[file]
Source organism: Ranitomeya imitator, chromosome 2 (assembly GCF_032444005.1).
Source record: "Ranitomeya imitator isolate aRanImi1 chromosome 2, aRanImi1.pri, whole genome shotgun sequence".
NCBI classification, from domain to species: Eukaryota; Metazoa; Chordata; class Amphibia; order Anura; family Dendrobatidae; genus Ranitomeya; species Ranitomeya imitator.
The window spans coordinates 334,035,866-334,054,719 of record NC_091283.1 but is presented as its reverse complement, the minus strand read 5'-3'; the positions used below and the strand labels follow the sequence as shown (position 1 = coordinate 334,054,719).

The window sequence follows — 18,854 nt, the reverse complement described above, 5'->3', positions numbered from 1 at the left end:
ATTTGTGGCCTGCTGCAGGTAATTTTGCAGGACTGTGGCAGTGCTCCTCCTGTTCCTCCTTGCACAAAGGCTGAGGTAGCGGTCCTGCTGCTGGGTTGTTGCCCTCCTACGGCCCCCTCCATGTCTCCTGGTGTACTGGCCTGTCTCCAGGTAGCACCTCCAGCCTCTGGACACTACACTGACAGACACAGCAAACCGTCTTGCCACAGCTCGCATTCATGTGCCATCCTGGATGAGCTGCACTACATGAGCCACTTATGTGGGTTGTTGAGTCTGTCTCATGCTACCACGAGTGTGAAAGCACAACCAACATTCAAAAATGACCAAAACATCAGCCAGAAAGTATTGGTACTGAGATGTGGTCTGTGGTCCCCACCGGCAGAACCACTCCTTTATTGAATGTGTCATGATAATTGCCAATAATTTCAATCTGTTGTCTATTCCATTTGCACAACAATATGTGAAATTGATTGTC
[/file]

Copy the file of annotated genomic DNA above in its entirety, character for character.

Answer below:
Source organism: Ranitomeya imitator, chromosome 2 (assembly GCF_032444005.1).
Source record: "Ranitomeya imitator isolate aRanImi1 chromosome 2, aRanImi1.pri, whole genome shotgun sequence".
NCBI classification, from domain to species: Eukaryota; Metazoa; Chordata; class Amphibia; order Anura; family Dendrobatidae; genus Ranitomeya; species Ranitomeya imitator.
The window spans coordinates 334,035,866-334,054,719 of record NC_091283.1 but is presented as its reverse complement, the minus strand read 5'-3'; the positions used below and the strand labels follow the sequence as shown (position 1 = coordinate 334,054,719).

The window sequence follows — 18,854 nt, the reverse complement described above, 5'->3', positions numbered from 1 at the left end:
ATTTGTGGCCTGCTGCAGGTAATTTTGCAGGACTGTGGCAGTGCTCCTCCTGTTCCTCCTTGCACAAAGGCTGAGGTAGCGGTCCTGCTGCTGGGTTGTTGCCCTCCTACGGCCCCCTCCATGTCTCCTGGTGTACTGGCCTGTCTCCAGGTAGCACCTCCAGCCTCTGGACACTACACTGACAGACACAGCAAACCGTCTTGCCACAGCTCGCATTCATGTGCCATCCTGGATGAGCTGCACTACATGAGCCACTTATGTGGGTTGTTGAGTCTGTCTCATGCTACCACGAGTGTGAAAGCACAACCAACATTCAAAAATGACCAAAACATCAGCCAGAAAGTATTGGTACTGAGATGTGGTCTGTGGTCCCCACCGGCAGAACCACTCCTTTATTGAATGTGTCATGATAATTGCCAATAATTTCAATCTGTTGTCTATTCCATTTGCACAACAATATGTGAAATTGATTGTC